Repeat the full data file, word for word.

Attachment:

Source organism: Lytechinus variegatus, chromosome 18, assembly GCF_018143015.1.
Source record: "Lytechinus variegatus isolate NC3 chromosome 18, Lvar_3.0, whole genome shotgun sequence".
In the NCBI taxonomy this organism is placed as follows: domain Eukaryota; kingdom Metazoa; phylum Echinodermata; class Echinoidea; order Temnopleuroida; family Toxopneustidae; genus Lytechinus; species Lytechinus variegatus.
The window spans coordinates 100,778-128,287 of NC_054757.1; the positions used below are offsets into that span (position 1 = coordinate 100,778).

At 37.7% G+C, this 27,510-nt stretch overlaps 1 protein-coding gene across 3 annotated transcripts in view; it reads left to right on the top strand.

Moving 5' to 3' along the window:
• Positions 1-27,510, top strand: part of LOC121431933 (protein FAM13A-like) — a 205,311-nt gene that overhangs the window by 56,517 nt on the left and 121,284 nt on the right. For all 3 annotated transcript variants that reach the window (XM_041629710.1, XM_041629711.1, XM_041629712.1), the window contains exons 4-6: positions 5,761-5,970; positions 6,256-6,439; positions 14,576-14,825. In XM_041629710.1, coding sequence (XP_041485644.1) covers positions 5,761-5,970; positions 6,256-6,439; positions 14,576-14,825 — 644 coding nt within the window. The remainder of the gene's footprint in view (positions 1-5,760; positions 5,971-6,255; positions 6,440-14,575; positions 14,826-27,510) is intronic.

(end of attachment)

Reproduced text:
Source organism: Lytechinus variegatus, chromosome 18, assembly GCF_018143015.1.
Source record: "Lytechinus variegatus isolate NC3 chromosome 18, Lvar_3.0, whole genome shotgun sequence".
In the NCBI taxonomy this organism is placed as follows: domain Eukaryota; kingdom Metazoa; phylum Echinodermata; class Echinoidea; order Temnopleuroida; family Toxopneustidae; genus Lytechinus; species Lytechinus variegatus.
The window spans coordinates 100,778-128,287 of NC_054757.1; the positions used below are offsets into that span (position 1 = coordinate 100,778).

At 37.7% G+C, this 27,510-nt stretch overlaps 1 protein-coding gene across 3 annotated transcripts in view; it reads left to right on the top strand.

Moving 5' to 3' along the window:
• Positions 1-27,510, top strand: part of LOC121431933 (protein FAM13A-like) — a 205,311-nt gene that overhangs the window by 56,517 nt on the left and 121,284 nt on the right. For all 3 annotated transcript variants that reach the window (XM_041629710.1, XM_041629711.1, XM_041629712.1), the window contains exons 4-6: positions 5,761-5,970; positions 6,256-6,439; positions 14,576-14,825. In XM_041629710.1, coding sequence (XP_041485644.1) covers positions 5,761-5,970; positions 6,256-6,439; positions 14,576-14,825 — 644 coding nt within the window. The remainder of the gene's footprint in view (positions 1-5,760; positions 5,971-6,255; positions 6,440-14,575; positions 14,826-27,510) is intronic.